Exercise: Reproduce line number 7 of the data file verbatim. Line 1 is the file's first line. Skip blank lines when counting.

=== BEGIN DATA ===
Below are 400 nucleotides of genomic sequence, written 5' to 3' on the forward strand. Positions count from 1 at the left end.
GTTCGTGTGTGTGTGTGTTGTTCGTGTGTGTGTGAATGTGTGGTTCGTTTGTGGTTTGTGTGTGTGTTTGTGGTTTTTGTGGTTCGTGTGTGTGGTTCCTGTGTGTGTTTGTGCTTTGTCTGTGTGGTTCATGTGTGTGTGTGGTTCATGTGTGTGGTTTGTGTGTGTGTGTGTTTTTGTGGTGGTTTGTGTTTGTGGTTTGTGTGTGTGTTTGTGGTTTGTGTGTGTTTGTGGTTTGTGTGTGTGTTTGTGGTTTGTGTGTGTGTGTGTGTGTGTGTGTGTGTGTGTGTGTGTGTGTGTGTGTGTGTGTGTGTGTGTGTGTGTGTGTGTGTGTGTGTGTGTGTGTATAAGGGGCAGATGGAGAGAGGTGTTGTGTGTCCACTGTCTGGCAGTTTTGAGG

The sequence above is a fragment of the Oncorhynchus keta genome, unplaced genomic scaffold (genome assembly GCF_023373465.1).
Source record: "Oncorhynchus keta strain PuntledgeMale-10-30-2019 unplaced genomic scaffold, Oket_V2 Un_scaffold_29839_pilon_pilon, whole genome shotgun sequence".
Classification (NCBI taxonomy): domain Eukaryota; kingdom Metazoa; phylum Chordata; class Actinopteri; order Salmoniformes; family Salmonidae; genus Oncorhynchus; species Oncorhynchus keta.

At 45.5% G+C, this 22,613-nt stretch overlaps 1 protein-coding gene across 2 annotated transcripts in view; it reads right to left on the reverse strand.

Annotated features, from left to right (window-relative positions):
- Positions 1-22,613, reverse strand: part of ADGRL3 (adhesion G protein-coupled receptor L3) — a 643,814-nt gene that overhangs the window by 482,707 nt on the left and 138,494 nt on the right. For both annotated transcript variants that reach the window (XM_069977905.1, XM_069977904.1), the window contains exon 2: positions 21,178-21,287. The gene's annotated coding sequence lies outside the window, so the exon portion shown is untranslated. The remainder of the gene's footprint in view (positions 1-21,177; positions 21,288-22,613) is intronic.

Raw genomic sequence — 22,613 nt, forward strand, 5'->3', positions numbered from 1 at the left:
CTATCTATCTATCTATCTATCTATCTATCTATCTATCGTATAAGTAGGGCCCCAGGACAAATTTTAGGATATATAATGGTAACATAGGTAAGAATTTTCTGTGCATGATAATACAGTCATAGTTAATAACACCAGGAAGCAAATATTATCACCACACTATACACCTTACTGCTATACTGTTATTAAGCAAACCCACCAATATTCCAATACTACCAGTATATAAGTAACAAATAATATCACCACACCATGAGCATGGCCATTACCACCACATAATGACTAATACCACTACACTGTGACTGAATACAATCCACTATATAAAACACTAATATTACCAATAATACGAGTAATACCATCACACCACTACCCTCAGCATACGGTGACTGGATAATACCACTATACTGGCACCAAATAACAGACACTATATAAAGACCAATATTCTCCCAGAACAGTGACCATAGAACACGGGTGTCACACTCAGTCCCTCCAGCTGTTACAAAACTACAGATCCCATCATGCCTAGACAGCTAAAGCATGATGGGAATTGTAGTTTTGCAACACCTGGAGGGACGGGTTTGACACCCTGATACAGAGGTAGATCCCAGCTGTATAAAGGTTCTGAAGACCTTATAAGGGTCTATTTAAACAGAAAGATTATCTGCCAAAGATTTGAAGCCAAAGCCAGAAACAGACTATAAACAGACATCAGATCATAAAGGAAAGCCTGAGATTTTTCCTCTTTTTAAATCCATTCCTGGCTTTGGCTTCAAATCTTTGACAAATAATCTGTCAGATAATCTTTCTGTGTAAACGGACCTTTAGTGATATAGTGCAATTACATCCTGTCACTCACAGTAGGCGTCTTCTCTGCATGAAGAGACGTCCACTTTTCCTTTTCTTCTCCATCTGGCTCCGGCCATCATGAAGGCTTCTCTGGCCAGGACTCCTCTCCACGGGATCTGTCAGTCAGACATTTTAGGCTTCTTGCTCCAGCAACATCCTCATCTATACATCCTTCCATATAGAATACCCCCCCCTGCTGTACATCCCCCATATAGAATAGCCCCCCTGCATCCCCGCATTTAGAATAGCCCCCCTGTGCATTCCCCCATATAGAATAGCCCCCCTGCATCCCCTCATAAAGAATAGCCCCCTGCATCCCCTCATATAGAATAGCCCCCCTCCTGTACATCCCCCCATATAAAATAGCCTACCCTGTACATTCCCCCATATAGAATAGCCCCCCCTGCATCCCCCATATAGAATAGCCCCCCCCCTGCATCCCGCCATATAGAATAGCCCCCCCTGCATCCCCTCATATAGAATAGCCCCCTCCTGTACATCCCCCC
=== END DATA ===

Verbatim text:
Annotated features, from left to right (window-relative positions):